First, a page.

Ex-Winnipeg CAO accepted bribe, could be on hook for $700K, court rules
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Hey there, time traveller!
This article was published 16/03/2022 (321 days ago), so information in it may no longer be current.
Former City of Winnipeg CAO Phil Sheegl could be on the hook for more than $700,000 in damages and restitution after a judge agreed with the city’s claim he accepted a bribe tied to construction of the Winnipeg Police Service headquarters.
“The city has persuaded me… that the elements of bribery have been satisfied,” Queen’s Bench Chief Justice Glenn Joyal said in a 126-page ruling released Tuesday.
In a lawsuit filed in January 2020, the city alleges contractor Caspian Construction, “in concert” with two dozen other defendants, including Sheegl, conspired and “schemed” to inflate the cost of the project for their own benefit. The city filed its lawsuit after a five-year RCMP investigation ended with no charges.
The case against Sheegl was severed from that of the other defendants in 2020 after his lawyer, Robert Tapper, argued the allegations against Sheegl are separate from the allegations that form the substance of the city’s lawsuit.
Joyal agreed to the city’s request for a summary judgment in the amount of $327,000 — equal to the bribe he is alleged to have accepted from Caspian president Armik Babakhanians — another $250,000 equal to the severance package he received from the city and $100,000 in punitive damages ($50,000 less than requested by the city). Joyal also awarded the city “reasonable” court costs to be determined later.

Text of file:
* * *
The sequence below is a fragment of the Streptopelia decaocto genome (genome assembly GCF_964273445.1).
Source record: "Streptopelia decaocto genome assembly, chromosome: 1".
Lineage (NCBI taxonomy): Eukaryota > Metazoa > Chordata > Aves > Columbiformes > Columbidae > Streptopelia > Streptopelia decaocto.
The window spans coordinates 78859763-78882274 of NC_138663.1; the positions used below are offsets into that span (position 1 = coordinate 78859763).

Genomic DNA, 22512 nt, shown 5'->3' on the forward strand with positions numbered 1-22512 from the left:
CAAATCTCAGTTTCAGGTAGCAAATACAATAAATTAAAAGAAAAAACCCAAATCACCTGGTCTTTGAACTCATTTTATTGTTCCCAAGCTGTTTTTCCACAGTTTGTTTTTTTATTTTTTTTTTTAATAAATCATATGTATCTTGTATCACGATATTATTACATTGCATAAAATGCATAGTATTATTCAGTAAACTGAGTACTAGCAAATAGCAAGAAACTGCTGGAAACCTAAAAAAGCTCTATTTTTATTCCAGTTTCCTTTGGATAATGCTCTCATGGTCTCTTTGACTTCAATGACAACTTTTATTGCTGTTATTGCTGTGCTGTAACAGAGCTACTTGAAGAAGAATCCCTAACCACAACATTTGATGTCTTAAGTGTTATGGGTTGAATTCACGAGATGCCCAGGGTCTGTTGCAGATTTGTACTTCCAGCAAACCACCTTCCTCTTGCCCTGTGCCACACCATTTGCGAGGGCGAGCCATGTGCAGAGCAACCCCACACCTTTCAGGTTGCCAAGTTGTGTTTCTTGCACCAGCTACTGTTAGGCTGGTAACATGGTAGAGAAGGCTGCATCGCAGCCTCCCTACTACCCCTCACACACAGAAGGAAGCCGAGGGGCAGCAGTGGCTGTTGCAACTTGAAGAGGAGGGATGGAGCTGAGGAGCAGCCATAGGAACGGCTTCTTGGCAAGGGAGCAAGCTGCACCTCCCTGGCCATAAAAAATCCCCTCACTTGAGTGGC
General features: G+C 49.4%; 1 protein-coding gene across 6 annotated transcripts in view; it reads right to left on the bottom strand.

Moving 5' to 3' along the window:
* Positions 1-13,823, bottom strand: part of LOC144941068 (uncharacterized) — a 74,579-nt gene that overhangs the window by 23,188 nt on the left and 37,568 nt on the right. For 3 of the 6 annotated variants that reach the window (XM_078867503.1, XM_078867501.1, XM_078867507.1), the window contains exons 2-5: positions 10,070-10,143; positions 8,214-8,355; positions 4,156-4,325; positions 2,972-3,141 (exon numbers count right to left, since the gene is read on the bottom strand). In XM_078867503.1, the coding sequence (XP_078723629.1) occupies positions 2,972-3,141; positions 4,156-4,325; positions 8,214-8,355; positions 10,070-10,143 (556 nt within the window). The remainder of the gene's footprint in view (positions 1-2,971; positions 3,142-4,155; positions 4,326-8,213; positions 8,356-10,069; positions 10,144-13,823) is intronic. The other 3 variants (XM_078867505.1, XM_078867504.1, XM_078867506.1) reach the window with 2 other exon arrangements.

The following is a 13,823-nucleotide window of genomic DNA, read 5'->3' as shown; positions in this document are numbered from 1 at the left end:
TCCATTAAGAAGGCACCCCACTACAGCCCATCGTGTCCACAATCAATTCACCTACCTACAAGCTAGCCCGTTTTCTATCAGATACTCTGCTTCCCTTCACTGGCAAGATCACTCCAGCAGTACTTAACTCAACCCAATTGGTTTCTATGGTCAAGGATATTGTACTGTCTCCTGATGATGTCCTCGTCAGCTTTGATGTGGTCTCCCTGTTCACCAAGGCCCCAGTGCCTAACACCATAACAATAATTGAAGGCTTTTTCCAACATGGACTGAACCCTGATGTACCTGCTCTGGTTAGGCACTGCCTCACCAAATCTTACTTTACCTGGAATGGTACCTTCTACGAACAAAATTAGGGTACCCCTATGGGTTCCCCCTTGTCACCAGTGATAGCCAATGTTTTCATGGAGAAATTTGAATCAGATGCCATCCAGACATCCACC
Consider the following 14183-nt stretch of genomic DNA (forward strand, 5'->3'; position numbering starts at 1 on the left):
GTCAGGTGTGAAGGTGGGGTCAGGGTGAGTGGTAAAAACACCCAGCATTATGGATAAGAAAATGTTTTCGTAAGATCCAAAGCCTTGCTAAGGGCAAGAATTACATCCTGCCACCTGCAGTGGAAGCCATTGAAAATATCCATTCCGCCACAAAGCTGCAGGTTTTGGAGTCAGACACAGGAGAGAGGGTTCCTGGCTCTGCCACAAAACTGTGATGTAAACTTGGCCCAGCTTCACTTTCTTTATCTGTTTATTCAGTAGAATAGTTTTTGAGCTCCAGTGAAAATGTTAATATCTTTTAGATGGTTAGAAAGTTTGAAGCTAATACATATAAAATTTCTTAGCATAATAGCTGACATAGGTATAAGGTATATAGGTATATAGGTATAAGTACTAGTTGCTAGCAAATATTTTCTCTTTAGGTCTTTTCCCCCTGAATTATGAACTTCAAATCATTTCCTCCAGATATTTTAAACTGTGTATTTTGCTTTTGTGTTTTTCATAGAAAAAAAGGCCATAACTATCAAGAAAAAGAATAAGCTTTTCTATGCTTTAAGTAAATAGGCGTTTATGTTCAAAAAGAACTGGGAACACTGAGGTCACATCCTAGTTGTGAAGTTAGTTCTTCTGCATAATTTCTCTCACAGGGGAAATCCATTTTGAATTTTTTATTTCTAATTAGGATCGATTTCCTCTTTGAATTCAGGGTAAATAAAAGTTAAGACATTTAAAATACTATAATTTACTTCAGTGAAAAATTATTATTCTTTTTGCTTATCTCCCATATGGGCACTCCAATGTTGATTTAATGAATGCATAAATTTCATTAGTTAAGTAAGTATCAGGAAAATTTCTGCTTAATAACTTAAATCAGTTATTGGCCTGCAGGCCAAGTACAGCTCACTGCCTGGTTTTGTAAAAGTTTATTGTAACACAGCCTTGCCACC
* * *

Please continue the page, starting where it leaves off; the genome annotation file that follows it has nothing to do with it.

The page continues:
The city alleged in July 2011, shortly after Sheegl awarded the contract to Caspian, the company paid $200,000 to co-defendant Mountain Construction (also owned by Babakhanians), which then paid the same amount to Sheegl’s company, Financial Support Services Inc. A year later, Babakhanians paid Sheegl another $127,000.
Sheegl claimed it wasn’t a bribe, but payment for a real estate deal to purchase an acre of land Sheegl and then-Winnipeg mayor Sam Katz owned in Tartesso, Ariz.
The deal was never disclosed to the city and there was no evidence provided to court to substantiate it, Joyal said.
It “was incumbent on Sheegl to disclose to the city in a prompt and full way pursuant to the (city’s) code of conduct,” Joyal said. “Put simply, this was a breach of trust and a breach of loyalty.
“Were I to find that Sheegl’s undisclosed receipt of the $327,000 payment from Armik… did not constitute a breach of fiduciary duty, I would in my view be sending a preposterous message,” Joyal said. “That message would be nothing short of suggesting that high-ranking public officials can do business in secret with persons seeking contracts from the very public bodies for whom they work. Neither the law or common sense support or justify such a dubious conclusion or message.”
Joyal said Sheegl cannot be allowed to keep the $327,000 paid to him as a bribe, but further submissions to the court will be necessary to determine where the money should go.
Someone once said a journalist is just a reporter in a good suit. Dean Pritchard doesn’t own a good suit. But he knows a good lawsuit.